With 2011 finally in the books, it's time to reflect on what transpired and what companies could be facing business-altering decisions in 2012. On today's plate we have women's apparel retailer Chico's
Before we dig too deeply into what 2012 may have to offer, let's get a quick snapshot at how 2011 treated shareholders:
|2011 Stock Return||(7%)|
|Cash/Debt||$239.8M / $0|
|Projected 5-Year Growth Rate||14.9%|
Source: Yahoo! Finance. M = millions. TTM = trailing 12-months.
As bad a year as it was in women's apparel, shareholders are probably thanking their lucky stars that Chico's only lost 7% in 2011. Primary rivals Talbots
What to expect
Possibly the biggest impact to Chico's stock price could come from the demise of either Talbots, Coldwater Creek, or both in 2012. Neither company has been able to solve the riddle of what consumers want for the better part of the past four years, nor do they have adequate capital to continue to operate beyond a few more quarters. Chico's, on the other hand, boasts a rock-solid balance sheet complete with no debt. Perhaps Chico's only true competition comes from the likes of ANN
Raw material costs and gross margin will also remain in the forefront. Rising cotton prices have taken their toll on the teen retail sector while increased discounting practices have been the bane of the women's apparel sector. Chico's ability to anticipate consumers' demands and control its inventory levels at its flagship Chico's locations will be another determining factor of whether Chico's ends 2012 higher.
Finally, the potential for a buyout remains high, with the company trading at its lowest P/E ratio in four years. With no debt to worry about, speculation that private equity firms could make an offer for the company popped the stock higher two weeks ago. While I see no definitive reason for the company to sell itself, the struggle between a buyout premium and the potential for another quarterly miss are definitely going to pull at shareholders' heartstrings in 2012.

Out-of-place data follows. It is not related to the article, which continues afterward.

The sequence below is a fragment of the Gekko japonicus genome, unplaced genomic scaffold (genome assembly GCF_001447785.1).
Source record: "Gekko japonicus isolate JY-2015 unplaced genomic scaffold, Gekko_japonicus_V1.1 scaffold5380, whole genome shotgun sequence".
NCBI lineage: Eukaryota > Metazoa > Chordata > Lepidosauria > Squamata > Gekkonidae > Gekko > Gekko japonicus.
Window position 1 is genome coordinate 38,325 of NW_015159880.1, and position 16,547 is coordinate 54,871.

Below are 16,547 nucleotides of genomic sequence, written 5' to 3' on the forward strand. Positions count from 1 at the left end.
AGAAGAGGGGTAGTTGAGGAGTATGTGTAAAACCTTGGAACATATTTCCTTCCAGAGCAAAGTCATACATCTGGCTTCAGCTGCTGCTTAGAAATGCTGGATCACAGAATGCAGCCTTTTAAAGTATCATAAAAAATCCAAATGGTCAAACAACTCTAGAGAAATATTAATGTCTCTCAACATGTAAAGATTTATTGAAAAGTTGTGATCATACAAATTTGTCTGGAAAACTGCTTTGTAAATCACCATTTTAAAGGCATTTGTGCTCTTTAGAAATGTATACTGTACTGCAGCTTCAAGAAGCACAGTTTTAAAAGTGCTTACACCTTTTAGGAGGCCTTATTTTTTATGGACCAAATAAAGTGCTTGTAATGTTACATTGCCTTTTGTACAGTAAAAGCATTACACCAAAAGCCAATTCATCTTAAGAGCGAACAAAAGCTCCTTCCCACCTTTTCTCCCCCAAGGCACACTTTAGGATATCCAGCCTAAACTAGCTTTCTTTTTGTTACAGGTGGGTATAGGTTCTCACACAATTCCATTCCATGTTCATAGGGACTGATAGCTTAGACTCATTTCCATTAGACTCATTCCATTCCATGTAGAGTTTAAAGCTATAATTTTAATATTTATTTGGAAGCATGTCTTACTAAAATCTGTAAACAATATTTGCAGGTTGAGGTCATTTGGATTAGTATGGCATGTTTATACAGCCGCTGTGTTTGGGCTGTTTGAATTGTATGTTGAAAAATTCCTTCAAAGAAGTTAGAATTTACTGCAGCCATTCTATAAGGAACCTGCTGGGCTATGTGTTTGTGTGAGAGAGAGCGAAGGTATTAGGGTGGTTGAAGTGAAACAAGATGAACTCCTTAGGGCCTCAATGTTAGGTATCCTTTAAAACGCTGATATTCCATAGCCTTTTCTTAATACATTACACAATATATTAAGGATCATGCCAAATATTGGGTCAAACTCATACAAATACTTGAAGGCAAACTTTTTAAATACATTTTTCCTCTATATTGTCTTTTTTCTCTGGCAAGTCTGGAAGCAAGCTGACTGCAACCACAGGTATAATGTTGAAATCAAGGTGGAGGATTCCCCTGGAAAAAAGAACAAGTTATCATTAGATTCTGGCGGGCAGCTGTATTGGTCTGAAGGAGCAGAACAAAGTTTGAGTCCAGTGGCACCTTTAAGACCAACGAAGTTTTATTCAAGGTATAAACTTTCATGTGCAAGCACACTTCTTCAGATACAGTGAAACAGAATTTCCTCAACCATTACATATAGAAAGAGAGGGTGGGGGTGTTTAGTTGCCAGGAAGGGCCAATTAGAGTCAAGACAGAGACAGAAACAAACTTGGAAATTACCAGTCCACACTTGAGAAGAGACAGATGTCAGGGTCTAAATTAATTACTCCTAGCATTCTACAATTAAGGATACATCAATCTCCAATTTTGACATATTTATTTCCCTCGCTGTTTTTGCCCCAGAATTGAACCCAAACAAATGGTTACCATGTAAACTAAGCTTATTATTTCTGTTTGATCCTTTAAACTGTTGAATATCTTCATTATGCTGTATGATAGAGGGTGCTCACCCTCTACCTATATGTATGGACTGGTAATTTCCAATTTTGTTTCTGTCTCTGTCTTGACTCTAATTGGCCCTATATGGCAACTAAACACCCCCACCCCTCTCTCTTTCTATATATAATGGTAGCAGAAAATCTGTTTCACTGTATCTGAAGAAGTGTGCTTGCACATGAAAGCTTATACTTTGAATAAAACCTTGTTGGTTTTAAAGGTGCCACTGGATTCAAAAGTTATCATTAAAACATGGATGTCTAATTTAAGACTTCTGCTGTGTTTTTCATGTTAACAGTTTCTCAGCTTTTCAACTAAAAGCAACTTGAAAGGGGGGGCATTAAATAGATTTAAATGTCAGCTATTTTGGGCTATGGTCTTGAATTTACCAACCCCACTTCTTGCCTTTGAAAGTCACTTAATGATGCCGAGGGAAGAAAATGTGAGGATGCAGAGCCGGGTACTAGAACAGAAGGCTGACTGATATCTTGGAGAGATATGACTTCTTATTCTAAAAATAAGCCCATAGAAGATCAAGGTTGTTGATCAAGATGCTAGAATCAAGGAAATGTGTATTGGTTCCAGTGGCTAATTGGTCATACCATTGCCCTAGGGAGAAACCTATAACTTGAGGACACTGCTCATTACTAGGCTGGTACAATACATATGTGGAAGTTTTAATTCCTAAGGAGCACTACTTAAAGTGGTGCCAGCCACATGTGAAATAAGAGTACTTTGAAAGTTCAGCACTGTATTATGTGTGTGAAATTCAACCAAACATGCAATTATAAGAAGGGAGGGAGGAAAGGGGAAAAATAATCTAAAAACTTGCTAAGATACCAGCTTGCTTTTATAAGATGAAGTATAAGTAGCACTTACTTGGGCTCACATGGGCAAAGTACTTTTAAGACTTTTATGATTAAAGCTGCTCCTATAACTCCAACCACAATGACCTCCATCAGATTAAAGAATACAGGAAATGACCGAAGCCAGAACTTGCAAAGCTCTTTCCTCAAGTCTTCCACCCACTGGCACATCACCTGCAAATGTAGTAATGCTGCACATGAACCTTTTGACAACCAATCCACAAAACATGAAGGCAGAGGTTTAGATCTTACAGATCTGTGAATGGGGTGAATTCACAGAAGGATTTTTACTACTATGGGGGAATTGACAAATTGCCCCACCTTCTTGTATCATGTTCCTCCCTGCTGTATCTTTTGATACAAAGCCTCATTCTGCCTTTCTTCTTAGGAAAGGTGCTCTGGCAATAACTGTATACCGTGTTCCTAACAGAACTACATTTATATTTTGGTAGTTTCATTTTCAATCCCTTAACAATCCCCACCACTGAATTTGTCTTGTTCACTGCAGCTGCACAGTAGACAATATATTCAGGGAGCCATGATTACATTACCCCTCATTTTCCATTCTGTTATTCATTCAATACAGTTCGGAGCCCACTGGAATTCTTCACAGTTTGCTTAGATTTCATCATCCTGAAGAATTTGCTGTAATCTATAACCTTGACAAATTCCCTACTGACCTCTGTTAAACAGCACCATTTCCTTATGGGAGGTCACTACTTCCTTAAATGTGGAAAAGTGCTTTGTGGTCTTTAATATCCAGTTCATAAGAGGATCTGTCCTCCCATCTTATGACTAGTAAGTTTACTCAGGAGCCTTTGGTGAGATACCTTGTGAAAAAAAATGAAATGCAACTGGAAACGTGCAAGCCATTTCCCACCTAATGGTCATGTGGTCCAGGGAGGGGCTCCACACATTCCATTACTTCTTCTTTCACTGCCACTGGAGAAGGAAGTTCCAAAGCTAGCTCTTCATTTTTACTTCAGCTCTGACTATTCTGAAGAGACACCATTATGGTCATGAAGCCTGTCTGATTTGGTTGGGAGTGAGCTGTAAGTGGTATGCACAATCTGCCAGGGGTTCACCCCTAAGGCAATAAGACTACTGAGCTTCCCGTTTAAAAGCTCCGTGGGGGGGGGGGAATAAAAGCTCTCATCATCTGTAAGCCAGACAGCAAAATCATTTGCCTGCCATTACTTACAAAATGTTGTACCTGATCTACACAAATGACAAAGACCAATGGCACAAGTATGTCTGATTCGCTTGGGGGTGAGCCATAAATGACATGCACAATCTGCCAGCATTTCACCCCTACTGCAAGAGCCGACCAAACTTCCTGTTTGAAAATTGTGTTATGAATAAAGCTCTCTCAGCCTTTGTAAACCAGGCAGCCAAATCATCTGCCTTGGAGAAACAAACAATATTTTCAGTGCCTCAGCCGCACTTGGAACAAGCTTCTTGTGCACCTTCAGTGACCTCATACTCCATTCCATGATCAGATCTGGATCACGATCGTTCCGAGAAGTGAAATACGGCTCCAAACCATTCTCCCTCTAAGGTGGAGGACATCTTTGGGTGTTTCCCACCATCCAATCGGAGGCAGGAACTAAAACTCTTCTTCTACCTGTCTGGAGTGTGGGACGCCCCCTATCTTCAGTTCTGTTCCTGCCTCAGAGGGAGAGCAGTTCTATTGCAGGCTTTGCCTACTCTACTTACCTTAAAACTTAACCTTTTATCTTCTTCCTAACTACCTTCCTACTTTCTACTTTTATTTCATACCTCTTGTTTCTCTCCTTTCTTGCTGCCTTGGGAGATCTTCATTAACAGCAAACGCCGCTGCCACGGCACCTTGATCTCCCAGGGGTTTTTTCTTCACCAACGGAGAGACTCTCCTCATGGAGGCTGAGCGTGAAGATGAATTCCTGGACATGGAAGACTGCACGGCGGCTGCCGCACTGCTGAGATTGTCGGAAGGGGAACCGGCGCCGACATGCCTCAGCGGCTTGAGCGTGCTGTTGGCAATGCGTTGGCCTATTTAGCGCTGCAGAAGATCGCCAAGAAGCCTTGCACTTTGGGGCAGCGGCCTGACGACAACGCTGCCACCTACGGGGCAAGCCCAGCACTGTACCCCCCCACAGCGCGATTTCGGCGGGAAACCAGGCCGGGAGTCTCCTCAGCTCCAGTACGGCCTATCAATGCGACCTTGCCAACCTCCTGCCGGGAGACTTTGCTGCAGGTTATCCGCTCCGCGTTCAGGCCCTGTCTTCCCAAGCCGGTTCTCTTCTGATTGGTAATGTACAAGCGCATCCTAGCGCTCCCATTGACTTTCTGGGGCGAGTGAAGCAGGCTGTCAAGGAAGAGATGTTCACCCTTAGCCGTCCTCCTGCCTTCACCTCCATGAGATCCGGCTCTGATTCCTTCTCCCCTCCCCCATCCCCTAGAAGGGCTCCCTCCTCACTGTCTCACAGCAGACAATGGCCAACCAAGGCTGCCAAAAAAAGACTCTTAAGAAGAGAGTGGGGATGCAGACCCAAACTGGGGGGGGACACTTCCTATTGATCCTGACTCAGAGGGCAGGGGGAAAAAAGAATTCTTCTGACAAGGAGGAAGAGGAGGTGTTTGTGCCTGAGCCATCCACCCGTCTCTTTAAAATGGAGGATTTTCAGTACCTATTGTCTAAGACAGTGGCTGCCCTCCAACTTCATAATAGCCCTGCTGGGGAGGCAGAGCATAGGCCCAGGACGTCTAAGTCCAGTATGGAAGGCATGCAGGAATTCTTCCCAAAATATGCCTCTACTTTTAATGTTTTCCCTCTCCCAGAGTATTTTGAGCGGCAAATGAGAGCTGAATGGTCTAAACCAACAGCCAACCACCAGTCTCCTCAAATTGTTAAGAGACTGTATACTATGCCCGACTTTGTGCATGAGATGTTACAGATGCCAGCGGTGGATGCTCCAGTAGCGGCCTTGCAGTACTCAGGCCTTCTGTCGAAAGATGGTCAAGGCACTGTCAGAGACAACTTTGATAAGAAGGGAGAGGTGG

I've long been a Chico's supporter and even maintain an outperform rating on the stock in my CAPS portfolio, but earnings warnings from retailers are rarely a one-time event. If discounting is to blame, Chico's could correct the problem by changing its product assortment and better managing inventory. Selling the company, to me at least, seems like an extreme step that I don't expect to occur in 2012. If you keep your expectations reasonable, I don't see any reason why Chico's couldn't surprise investors with a good second half of 2012 and end the year higher than where it started.
What are your thoughts on Chico's heading into 2012? Share them in the comments section below and consider adding Chico's to your free and personalized watchlist to keep track of the latest news with the company.
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